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| ||November 1997 |
Earthquakes and mega-cities
Earthquakes do not come cheap these days. In both rich and poor countries, bigger, fancier buildings, expensive infrastructure, and trade-dependent economies have pushed up the price of urban disasters. Even a modest tremor striking a large urban area is likely to cause damage costing at least $25 billion. That is what the 1994 Los Angeles quake is said to have cost.
In high-cost places like Japan, the bills come bigger still. The Great Hanshin Earthquake in January 1995, for instance, is said to have cost $110 billion. A repeat of the earthquake that flattened Tokyo in 1923 could cost as much as one trillion dollars today - a huge amount of money even for a wealthy country.
To improve earthquake preparedness and help reduce earthquake damage in large urban areas, the UNU, along with 35 other international organizations and funding agencies, sponsored the "First International Earthquake and Mega-city Workshop," from 1 to 4 September in Seeheim, Germany.
The objective of the workshop was to bring together scientists, engineers and city planners to discuss what research needs to be done to better prepare mega-cities for earthquakes. The workshop's main goal was to create an international network of researchers whose ideas will be integrated into urban development plans.
The UNU sent a three-member team to join the 130 other experts attending the event. The team included German Velasquez, a UNU programme associate; Ben Wisner, a professor at the University of California at Long Beach; and Ms. Wendy Ovens, a community services executive from Johannesburg. They contributed to the workshop by adding a socio-economic dimension to the geologically oriented way that earthquake disaster management has otherwise been thought of. They did this by chairing one of the workshop's sessions and sharing the findings that the UNU's "Geography of Vulnerability" project has uncovered on the social impacts that earthquakes cause.
Research papers were presented on almost every aspect of earthquakes. Two especially interesting papers about socio-economic impacts were presented by Hal Cochrane, from Colorado State University, and Dr. Velasquez.
Dr. Cochrane explained the financial problems earthquakes cause. According to him, lessons learned about the cost of earthquakes in industrialized countries like the United States and Japan are not applicable to developing ones. His research has found that, unlike the impact in a developed country, the destruction of a mega-city in a developing country may devastate that country's economy. "A quake could trigger a collapse in exchange rates, cause foreign and domestic capital to fly out, and even create an economic implosion," he said. He also warned that, by the year 2020, the developing world's most populous earthquake-prone cities will be vulnerable to complete economic collapse.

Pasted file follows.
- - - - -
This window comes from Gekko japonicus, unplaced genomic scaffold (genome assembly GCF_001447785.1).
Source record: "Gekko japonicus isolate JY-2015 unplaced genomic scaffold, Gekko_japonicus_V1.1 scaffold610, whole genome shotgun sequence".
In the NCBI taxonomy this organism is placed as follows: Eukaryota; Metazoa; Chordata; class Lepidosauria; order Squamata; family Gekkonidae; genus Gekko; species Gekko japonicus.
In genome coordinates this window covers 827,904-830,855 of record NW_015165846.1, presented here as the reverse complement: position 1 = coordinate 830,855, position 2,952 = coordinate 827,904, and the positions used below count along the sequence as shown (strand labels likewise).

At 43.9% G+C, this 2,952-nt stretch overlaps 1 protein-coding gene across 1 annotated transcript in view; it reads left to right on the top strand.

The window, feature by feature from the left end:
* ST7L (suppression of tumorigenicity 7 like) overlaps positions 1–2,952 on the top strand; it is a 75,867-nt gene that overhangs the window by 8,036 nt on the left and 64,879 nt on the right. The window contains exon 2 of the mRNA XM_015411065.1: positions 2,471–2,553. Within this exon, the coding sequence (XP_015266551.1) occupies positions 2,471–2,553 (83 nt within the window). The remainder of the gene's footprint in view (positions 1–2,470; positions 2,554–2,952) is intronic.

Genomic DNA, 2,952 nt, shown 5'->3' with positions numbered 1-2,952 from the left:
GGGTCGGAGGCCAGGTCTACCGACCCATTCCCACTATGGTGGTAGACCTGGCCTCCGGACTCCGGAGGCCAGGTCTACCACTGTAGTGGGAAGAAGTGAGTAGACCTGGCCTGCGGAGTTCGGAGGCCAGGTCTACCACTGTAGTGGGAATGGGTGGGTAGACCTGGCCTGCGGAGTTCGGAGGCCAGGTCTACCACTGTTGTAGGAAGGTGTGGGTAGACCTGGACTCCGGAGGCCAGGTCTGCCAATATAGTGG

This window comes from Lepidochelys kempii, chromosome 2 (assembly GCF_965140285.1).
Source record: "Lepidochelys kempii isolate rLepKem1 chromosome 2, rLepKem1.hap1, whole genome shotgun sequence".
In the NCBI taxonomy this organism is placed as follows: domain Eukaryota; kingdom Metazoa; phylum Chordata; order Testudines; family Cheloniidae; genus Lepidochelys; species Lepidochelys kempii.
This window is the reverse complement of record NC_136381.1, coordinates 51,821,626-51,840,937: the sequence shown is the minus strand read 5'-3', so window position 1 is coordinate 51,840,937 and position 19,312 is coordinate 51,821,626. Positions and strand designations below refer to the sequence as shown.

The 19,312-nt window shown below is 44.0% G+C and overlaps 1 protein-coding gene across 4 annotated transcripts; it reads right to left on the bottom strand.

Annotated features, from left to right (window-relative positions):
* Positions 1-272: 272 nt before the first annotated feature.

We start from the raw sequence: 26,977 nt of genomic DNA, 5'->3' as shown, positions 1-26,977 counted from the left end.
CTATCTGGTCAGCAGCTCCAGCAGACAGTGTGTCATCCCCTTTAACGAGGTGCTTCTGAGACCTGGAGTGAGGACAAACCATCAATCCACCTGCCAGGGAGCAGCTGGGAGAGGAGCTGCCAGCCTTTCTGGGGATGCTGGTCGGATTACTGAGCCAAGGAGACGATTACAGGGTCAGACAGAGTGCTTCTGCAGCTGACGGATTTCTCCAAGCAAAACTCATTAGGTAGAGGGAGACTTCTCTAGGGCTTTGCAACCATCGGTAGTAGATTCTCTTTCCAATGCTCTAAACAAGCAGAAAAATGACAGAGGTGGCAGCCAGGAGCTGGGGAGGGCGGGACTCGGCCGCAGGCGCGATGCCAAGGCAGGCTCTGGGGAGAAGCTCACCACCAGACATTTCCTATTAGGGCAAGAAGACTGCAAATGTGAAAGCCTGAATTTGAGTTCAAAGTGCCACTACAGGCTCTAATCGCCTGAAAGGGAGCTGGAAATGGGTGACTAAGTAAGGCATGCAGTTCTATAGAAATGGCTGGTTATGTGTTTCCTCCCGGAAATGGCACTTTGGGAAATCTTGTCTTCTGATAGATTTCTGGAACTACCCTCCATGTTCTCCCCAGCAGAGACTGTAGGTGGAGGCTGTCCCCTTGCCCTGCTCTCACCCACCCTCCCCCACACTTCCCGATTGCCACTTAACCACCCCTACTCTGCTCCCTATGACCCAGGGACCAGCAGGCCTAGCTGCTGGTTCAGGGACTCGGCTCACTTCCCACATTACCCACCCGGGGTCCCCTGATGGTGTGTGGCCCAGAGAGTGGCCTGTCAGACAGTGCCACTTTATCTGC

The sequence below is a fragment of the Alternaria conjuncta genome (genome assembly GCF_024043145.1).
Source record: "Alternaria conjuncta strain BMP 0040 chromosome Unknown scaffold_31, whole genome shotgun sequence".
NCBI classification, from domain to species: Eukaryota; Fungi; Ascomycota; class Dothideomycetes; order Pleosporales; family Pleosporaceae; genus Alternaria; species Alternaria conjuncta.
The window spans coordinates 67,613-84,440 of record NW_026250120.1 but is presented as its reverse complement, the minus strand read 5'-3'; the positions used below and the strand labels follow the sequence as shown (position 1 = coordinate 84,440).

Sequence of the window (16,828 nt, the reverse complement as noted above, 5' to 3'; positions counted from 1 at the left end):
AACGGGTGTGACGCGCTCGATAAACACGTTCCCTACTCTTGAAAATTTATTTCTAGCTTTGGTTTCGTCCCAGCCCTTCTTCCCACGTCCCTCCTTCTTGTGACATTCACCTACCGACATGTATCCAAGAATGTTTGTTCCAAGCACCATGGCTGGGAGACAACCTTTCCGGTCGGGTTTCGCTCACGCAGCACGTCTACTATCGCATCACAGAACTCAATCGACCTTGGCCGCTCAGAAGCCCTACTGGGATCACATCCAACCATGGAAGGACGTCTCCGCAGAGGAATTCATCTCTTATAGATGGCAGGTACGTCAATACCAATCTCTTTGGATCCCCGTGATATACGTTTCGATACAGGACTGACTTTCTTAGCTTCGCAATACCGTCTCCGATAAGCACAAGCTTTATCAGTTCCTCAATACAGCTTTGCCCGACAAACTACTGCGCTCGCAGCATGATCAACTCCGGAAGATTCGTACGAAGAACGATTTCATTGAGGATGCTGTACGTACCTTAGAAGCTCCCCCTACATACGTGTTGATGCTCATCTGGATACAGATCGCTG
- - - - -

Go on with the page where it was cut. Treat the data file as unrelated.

Dr. Velasquez's paper focused on the things that people living in Manila can do to reduce the social disruptions that earthquakes cause. But most of what he has uncovered could apply to people in almost any city. He reckons that the best and cheapest thing people can do is to be prepared. However, he says that people shouldn't just think of preparation as being limited to earthquakes. They should treat it as an investment in smart emergency planning, whether the emergency be an earthquake, typhoon, flood or fire. Such things as memorizing escape routes out of buildings and arranging family meeting places in case someone gets lost should all be planned in advance. And first aid kits, bottled water, flashlights and blankets should be kept in easily accessible locations known to everyone. "The idea is to make emergency preparedness automatic and second nature," he said.
He also suggested that families and businesses conduct regular emergency drills and include topics on disaster awareness in school; he further suggested that industrialized countries help teach developing ones more effective emergency responses.
By the end of the workshop, the participants recognized the importance of continuing their interdisciplinary dialogue. They decided to create a working group that would do the following: find ways to minimize research overlap, attract funding, encourage international cooperation and dispense information over the Internet. The group will also try to come up with financially attractive solutions for reducing the damage that earthquakes cause.
A four-storey steel-frame residential building with first and second floors
collapsed, 27 January 1995, Nishinomiya City, Japan